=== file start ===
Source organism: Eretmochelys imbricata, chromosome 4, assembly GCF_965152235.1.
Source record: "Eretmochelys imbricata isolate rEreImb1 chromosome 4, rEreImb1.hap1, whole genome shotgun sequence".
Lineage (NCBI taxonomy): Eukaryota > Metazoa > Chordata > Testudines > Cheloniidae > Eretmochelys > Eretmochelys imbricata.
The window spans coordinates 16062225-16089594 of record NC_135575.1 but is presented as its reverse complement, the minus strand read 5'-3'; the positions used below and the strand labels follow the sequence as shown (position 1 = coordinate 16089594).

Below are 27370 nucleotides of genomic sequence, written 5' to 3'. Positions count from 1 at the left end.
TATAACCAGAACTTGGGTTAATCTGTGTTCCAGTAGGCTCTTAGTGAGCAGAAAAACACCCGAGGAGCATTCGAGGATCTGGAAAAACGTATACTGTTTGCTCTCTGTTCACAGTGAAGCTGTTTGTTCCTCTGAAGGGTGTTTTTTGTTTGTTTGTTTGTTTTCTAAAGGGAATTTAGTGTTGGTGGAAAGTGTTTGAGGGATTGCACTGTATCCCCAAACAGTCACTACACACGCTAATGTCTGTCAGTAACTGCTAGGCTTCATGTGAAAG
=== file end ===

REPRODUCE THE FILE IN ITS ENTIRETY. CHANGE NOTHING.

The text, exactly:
Source organism: Eretmochelys imbricata, chromosome 4, assembly GCF_965152235.1.
Source record: "Eretmochelys imbricata isolate rEreImb1 chromosome 4, rEreImb1.hap1, whole genome shotgun sequence".
Lineage (NCBI taxonomy): Eukaryota > Metazoa > Chordata > Testudines > Cheloniidae > Eretmochelys > Eretmochelys imbricata.
The window spans coordinates 16062225-16089594 of record NC_135575.1 but is presented as its reverse complement, the minus strand read 5'-3'; the positions used below and the strand labels follow the sequence as shown (position 1 = coordinate 16089594).

Below are 27370 nucleotides of genomic sequence, written 5' to 3'. Positions count from 1 at the left end.
TATAACCAGAACTTGGGTTAATCTGTGTTCCAGTAGGCTCTTAGTGAGCAGAAAAACACCCGAGGAGCATTCGAGGATCTGGAAAAACGTATACTGTTTGCTCTCTGTTCACAGTGAAGCTGTTTGTTCCTCTGAAGGGTGTTTTTTGTTTGTTTGTTTGTTTTCTAAAGGGAATTTAGTGTTGGTGGAAAGTGTTTGAGGGATTGCACTGTATCCCCAAACAGTCACTACACACGCTAATGTCTGTCAGTAACTGCTAGGCTTCATGTGAAAG